Your plans are on schoology!

Monday, October 13, 2014

Monday, October 13th 2014


Day 39--Monday, October 13th
When You Come In
  1. Sign in, please!
  2. Happy last Monday of the the last first term of your high school career!  :-)

Quizzes and a Bit of Reading and Annotating TIme
  1. Take the reading quiz over chapters 8 and 9, and turn it in to the drawer.
  2. Read and annotate chapter 10, and add to your character list.  Specifically, make annotations about historical connections--echoes you hear from Soviet Union.

Class Discussion
  • Circle up!
  • Review your annotations, then share the questions and comments you want discussed.
  • If you’ve ready chapter 10, do not discuss anything from that chapter--please and thank you.

Homework (...but you will have time to start this, after we have class discussion.)

  1. Read and annotate chapter 10.
  2. Continue and finish your characters list.
  3. Study quizlet vocab (two lists)--the “for real” vocab quizzes will be Wednesday, since we will have finished the novel.


Day 39--Monday, October 13th

(Copy and paste schoology assignment here.)

  1. Please sign in.
  2. Get out your yellow sheet from Friday, please.
  3. If you were absent, get one off the podium, please!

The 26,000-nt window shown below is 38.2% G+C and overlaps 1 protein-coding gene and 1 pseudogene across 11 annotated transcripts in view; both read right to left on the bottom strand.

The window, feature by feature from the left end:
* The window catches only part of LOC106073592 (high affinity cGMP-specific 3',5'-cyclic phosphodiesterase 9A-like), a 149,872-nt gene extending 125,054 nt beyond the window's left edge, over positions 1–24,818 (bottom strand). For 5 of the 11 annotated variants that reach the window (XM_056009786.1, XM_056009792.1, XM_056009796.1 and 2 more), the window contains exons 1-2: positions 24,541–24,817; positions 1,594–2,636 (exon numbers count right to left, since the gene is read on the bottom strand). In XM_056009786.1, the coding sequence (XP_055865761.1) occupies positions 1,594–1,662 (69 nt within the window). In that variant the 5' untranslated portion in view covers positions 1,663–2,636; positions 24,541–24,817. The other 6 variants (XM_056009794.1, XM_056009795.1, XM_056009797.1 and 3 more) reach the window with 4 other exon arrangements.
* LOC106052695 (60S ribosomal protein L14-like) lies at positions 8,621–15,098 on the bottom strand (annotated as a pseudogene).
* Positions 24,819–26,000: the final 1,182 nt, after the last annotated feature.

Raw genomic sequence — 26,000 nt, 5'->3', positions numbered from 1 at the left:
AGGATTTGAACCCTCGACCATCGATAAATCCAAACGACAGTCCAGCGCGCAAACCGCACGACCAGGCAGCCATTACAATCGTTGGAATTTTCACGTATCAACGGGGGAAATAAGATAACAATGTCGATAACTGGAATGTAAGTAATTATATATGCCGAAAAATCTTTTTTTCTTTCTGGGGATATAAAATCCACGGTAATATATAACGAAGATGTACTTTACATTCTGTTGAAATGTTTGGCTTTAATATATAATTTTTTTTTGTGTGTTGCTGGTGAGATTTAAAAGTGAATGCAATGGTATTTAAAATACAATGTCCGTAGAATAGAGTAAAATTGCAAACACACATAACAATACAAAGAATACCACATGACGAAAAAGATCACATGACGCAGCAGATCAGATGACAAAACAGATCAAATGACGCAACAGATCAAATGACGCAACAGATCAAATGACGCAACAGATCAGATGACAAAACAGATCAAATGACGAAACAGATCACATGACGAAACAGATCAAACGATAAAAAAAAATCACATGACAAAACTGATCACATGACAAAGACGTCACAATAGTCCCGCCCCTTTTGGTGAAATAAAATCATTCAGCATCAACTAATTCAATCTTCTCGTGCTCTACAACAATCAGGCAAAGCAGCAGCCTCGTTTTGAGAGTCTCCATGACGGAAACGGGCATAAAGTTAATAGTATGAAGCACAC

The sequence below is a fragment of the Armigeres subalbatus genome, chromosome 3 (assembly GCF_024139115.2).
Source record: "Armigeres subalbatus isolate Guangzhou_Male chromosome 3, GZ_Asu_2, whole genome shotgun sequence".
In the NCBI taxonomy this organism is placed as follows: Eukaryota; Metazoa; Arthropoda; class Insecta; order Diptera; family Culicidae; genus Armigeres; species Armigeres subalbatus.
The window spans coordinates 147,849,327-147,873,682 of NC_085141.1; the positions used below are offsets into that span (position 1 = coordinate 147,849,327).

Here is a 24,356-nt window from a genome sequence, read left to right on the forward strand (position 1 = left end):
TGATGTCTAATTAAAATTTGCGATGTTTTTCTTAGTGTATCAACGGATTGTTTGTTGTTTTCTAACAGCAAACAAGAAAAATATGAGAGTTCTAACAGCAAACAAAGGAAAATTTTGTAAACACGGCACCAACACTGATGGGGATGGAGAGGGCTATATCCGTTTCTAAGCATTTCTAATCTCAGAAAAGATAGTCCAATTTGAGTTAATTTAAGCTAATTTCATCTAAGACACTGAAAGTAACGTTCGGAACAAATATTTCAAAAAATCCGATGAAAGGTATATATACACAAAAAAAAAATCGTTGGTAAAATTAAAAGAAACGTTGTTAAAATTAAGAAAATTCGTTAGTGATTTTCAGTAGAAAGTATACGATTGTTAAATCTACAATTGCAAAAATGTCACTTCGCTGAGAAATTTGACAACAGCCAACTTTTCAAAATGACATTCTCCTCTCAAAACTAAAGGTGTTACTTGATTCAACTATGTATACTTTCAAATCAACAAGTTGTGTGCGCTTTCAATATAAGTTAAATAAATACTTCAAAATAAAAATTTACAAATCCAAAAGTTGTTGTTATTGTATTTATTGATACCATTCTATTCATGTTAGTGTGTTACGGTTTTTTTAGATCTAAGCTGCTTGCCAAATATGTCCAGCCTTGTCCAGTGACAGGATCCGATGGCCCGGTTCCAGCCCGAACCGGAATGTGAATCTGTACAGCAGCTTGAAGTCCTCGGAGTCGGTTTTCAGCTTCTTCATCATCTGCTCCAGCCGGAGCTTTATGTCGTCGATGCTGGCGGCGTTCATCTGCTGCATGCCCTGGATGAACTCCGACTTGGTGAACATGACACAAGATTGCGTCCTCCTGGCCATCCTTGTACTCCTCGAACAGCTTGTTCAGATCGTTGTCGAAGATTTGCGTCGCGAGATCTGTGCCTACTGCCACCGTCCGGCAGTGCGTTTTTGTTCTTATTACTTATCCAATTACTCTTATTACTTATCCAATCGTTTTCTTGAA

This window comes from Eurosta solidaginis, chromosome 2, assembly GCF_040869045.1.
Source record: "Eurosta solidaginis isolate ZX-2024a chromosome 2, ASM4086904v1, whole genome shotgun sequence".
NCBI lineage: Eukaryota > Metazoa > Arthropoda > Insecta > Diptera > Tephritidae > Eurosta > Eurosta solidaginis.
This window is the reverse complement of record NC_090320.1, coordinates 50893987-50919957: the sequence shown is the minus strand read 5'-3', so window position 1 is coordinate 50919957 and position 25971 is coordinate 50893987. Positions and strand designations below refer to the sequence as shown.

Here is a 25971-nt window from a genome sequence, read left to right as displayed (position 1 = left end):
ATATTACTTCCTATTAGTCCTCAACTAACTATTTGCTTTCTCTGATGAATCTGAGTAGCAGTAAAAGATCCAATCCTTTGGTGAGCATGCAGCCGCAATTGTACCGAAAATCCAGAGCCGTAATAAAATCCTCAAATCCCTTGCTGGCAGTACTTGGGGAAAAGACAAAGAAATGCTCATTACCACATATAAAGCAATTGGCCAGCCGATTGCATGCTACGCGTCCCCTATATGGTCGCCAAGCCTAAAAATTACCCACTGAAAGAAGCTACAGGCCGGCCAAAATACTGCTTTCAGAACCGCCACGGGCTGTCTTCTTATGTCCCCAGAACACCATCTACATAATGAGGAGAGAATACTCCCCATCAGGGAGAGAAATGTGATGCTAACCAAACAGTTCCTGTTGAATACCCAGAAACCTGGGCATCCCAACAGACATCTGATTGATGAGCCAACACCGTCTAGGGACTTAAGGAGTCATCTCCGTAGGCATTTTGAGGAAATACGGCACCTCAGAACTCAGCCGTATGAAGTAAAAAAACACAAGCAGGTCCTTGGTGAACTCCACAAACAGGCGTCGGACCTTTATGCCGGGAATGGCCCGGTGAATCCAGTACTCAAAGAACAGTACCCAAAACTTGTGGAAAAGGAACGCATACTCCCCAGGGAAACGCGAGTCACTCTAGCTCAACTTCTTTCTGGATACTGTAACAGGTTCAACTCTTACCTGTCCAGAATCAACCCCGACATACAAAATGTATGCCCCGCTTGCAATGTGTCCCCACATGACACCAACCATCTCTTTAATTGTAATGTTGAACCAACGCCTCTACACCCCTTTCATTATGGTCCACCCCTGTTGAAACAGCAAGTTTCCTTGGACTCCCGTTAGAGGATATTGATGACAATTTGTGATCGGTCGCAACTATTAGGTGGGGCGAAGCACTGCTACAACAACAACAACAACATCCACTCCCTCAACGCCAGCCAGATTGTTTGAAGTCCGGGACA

Big Questions
  1. What are the characteristics of fairy tales, especially Grimm’s and  Andersen’s fairy tales?
    1. once upon a time intro
    2. evil characters
    3. good characters
    4. magic or fantasy
    5. castle or forest setting
    6. good character gets punished
    7. good character gets rewarded
    8. happily ever after ending
    9. moral to the story--clear lesson
  • Big Question #1:  What are the characteristics of a fairy tale?
  1. Big Question #2:  How are the original stories different from modern versions, especially Disney?  
    1. Cinderella--
  2. Big Question #3:  Why are fairy tales one of the four cornerstones of BACKBONE LITERATURE?
    1. Three Little Pigs
    2. Tinkerbell
    3. Sleeping Beauty
    4. Red Riding Hood
    5. Snow White
    6. Jack and the Beanstalk
    7. Peter Pan
    8. Beauty and the Beast
    9. Humpty Dumpty
    10. Rapunzel
    11. Hansel and Gretel
    12. Goldilocks
    13. Robin Hood
    14. Cinderella
    15. Thumbelina
    16. The Frog King
    17. Brother and Sister
    18. Pinocchio
    19. Frozen

  1. Big Question #4:  What happens when you twist a fairy tale, or make fun of the fairy tale format?
    1. The True Story of the Three Little Pigs
    2. Shrek

What did we do Friday?
  1. We each read at least ONE (and some people started a second) Grimm’s fairy tale in its original form.  Here are the ones we had to choose from:
    1. Cinderella (with audio)
    2. The Frog King (with audio)
    3. Rapunzel
    4. The Seven Ravens (with audio)
  2. We looked at a fairy tale checklist, then we looked for those items in the fairy tale we read.

Backbone Literature--Why do we care?
  1. Four cornerstones
    1. Greek Mythology
    2. The Bible
    3. Shakespeare
    4. Fairy Tales!  Take a look at your notes, when I pass them back.  What did you list as fairy tales you know?  Which ones did you read Friday?  Which ones did you list on the white board?  Add these to your notes now, please!
In-Class Fairy-Tale Reading (Continue from Friday)
  1. Read a total of THREE fairy tales, and complete your yellow sheet.  
  2. Is four websites too much freedom?  Shall we narrow it to two?  Will you go bananas with too many choices?!  :-)